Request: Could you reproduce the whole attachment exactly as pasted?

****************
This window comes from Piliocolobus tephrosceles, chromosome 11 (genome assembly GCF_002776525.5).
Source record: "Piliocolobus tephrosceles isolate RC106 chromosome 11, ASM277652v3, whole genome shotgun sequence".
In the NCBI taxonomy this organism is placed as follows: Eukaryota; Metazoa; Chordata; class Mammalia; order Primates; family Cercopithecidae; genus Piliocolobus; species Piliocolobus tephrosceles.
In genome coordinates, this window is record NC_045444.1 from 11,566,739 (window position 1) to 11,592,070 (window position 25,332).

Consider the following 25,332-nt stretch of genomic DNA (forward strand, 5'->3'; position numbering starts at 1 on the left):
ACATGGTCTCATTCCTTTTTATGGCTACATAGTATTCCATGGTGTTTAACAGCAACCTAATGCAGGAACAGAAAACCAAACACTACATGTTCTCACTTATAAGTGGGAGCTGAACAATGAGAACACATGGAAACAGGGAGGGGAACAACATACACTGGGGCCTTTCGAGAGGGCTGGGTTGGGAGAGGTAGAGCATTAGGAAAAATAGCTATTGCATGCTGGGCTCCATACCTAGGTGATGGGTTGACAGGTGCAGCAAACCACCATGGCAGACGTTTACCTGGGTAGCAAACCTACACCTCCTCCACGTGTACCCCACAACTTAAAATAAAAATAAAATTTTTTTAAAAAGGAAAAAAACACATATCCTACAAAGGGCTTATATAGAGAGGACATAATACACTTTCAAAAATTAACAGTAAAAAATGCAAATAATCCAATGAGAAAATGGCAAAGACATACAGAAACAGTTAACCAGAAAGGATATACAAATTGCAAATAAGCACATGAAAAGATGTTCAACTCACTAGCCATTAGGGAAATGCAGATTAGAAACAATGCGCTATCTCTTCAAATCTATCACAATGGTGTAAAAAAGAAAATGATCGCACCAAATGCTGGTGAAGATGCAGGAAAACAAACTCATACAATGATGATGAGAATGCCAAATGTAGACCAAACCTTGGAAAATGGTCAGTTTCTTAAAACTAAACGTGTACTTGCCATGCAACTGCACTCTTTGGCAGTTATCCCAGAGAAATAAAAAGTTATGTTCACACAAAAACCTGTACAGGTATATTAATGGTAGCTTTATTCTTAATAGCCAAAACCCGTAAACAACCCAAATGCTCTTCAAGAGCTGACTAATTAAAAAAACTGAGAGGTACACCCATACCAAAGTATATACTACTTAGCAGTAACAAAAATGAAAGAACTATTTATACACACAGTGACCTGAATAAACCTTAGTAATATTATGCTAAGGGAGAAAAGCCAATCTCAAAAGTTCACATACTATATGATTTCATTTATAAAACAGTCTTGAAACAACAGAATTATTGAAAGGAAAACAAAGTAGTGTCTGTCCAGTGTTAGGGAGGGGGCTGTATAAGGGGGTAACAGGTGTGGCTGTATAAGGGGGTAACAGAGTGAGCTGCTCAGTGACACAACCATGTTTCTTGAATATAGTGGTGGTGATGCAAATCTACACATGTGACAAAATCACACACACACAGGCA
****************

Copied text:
This window comes from Piliocolobus tephrosceles, chromosome 11 (genome assembly GCF_002776525.5).
Source record: "Piliocolobus tephrosceles isolate RC106 chromosome 11, ASM277652v3, whole genome shotgun sequence".
In the NCBI taxonomy this organism is placed as follows: Eukaryota; Metazoa; Chordata; class Mammalia; order Primates; family Cercopithecidae; genus Piliocolobus; species Piliocolobus tephrosceles.
In genome coordinates, this window is record NC_045444.1 from 11,566,739 (window position 1) to 11,592,070 (window position 25,332).

Consider the following 25,332-nt stretch of genomic DNA (forward strand, 5'->3'; position numbering starts at 1 on the left):
ACATGGTCTCATTCCTTTTTATGGCTACATAGTATTCCATGGTGTTTAACAGCAACCTAATGCAGGAACAGAAAACCAAACACTACATGTTCTCACTTATAAGTGGGAGCTGAACAATGAGAACACATGGAAACAGGGAGGGGAACAACATACACTGGGGCCTTTCGAGAGGGCTGGGTTGGGAGAGGTAGAGCATTAGGAAAAATAGCTATTGCATGCTGGGCTCCATACCTAGGTGATGGGTTGACAGGTGCAGCAAACCACCATGGCAGACGTTTACCTGGGTAGCAAACCTACACCTCCTCCACGTGTACCCCACAACTTAAAATAAAAATAAAATTTTTTTAAAAAGGAAAAAAACACATATCCTACAAAGGGCTTATATAGAGAGGACATAATACACTTTCAAAAATTAACAGTAAAAAATGCAAATAATCCAATGAGAAAATGGCAAAGACATACAGAAACAGTTAACCAGAAAGGATATACAAATTGCAAATAAGCACATGAAAAGATGTTCAACTCACTAGCCATTAGGGAAATGCAGATTAGAAACAATGCGCTATCTCTTCAAATCTATCACAATGGTGTAAAAAAGAAAATGATCGCACCAAATGCTGGTGAAGATGCAGGAAAACAAACTCATACAATGATGATGAGAATGCCAAATGTAGACCAAACCTTGGAAAATGGTCAGTTTCTTAAAACTAAACGTGTACTTGCCATGCAACTGCACTCTTTGGCAGTTATCCCAGAGAAATAAAAAGTTATGTTCACACAAAAACCTGTACAGGTATATTAATGGTAGCTTTATTCTTAATAGCCAAAACCCGTAAACAACCCAAATGCTCTTCAAGAGCTGACTAATTAAAAAAACTGAGAGGTACACCCATACCAAAGTATATACTACTTAGCAGTAACAAAAATGAAAGAACTATTTATACACACAGTGACCTGAATAAACCTTAGTAATATTATGCTAAGGGAGAAAAGCCAATCTCAAAAGTTCACATACTATATGATTTCATTTATAAAACAGTCTTGAAACAACAGAATTATTGAAAGGAAAACAAAGTAGTGTCTGTCCAGTGTTAGGGAGGGGGCTGTATAAGGGGGTAACAGGTGTGGCTGTATAAGGGGGTAACAGAGTGAGCTGCTCAGTGACACAACCATGTTTCTTGAATATAGTGGTGGTGATGCAAATCTACACATGTGACAAAATCACACACACACAGGCA